The first coin detected was an 1879 English threepence followed by four Queen vic pennies 2 halfpennies and a 1950 sixpence and of all things a modern $2- coin.along with numerous lead items bullet and shotgun cases etc. Operating with the display showing the last two icons[lower and higher value coins]I found that it was a distraction to receive a target, consult the display,press the pinpoint button,locate the target again and then see if the screen displayed the icon that says dig.Eyes constantly darting from coil to screen to button and back.

    Even though two icons were disabled the machine flashed and beeped at numerous targets including larger ferrous so checking them out was constant.The fiddly on/off switch was also a pain. Not only was it hard to turn on being so tiny,I found on a number of occasions the machine was operating exceptionally quiet to find the switch being vertical had dropped to the off position.This needs a click on/ off or push button switch

    During sweeping searches the detector beeped many times at the end of each sweep making the operator return to the sound only to find it was false.I thought this may have been caused by a loose fitted battery but inspection revealed nothing.

    The led illumination was also a pain,especially at dusk and night time when the operator is trying to work incognito .The detector was lighting up like a Times Square Xmas tree in red green and orange revealing paranoid operators whereabouts to all and sundry. This display is unnecessary as it’s hard enough to concentrate on sounds, watch the screen and also monitor the colour changes of flashing lights whilst keeping an eye out for snakes.
    The back light is also too bright at night….turn it off and it takes a while to adjust back to moonlight.

    Despite these negatives this detector would be great at the beach or minimal rubbished sites.Easy to swing, lightweight and value for money….depth,one of the pennies i located was about 7 inches.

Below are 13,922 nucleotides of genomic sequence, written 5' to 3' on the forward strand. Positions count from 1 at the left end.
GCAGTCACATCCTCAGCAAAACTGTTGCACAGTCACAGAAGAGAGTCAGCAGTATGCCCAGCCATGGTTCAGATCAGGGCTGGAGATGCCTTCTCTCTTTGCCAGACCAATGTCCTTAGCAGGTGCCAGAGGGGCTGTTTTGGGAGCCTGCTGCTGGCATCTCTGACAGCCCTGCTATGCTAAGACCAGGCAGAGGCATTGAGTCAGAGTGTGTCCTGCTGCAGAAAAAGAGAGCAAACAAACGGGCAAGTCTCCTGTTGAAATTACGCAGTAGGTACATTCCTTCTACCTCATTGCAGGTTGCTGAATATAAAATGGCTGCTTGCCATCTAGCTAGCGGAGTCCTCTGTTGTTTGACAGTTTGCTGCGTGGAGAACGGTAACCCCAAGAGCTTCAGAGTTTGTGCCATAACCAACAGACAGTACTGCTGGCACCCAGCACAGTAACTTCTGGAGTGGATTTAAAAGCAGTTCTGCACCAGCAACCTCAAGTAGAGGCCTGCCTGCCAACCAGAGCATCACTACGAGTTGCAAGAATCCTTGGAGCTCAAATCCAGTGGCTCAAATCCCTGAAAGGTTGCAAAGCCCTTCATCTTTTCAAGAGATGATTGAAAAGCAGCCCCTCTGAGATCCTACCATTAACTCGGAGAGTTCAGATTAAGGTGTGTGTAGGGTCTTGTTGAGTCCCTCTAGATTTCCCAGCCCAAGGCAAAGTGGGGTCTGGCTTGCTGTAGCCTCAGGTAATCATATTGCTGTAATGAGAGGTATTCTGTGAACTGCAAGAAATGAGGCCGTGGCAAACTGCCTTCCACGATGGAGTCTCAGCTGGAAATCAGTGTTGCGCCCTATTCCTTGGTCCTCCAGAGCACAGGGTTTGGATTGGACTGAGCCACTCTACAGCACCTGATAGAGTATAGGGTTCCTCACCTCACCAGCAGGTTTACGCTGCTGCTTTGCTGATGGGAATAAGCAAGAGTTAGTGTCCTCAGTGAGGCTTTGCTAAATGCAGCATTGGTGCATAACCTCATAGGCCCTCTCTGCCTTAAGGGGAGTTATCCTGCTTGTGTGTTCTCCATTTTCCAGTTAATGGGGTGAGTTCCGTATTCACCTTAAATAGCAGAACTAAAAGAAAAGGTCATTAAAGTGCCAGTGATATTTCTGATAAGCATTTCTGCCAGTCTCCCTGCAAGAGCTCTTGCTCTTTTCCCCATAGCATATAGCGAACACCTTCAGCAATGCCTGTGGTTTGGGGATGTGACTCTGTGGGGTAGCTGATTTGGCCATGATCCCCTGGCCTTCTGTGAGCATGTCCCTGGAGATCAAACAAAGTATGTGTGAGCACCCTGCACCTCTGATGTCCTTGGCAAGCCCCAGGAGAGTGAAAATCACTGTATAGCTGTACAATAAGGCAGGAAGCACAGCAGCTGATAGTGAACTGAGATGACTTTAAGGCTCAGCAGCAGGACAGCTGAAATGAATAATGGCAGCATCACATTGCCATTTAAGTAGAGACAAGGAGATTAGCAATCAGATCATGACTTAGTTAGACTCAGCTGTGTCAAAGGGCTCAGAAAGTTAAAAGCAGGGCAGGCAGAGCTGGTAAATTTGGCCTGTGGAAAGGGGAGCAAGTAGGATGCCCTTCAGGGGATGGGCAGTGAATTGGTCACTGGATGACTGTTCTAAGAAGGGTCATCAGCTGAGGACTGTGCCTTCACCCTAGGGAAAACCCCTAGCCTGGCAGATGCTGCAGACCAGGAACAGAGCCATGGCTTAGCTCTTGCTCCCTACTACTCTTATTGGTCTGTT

Oh and the batteries were still good after about 8 hrs use.
    My next detector after considerable research will be the Tesoro Vaquero, from all reports it’ll handle the rubbishy sites with ease.


    • You write like J.R.R. Talkien ” The Lord of the.. sorry, Jethro Baggins –
      the Lord of the Go Find 60″.
      What about beeping at the end of each sweep I have the same effect
      on my Bounty Hunter Platinum Pro. I think the coil’s construction is
      weak – the plastic is thin and as a resut we have some kind of
      microphone effect. One man, his nickname is Ioan Susanin
      offered to use “torsion suspension” to fight this effect. He removed
      coil from lower shaft and made two long flat and narrow piece of
      plastic 10cmx3cmx2mm. Then he made holes at the ends to
      put the bolts through – two bolts one to fix coil and one to fix
      lower shaft. Now coil is hanging now on two long “rabbit ears” that
      “consume” the bumps and eliminate microphone effect.
      In spring I will try this system on my Bounty Hunter Platinum Pro
      and Sorex Pro ( four coils in total).

  • Im looking for prices on the go-find 20 and 40:pls. Thanks
    Annaliez Beyleveldt

  • Hello!

    Could you supply the manual from a MInelab serie 67389 please I just bought it but i need he manual.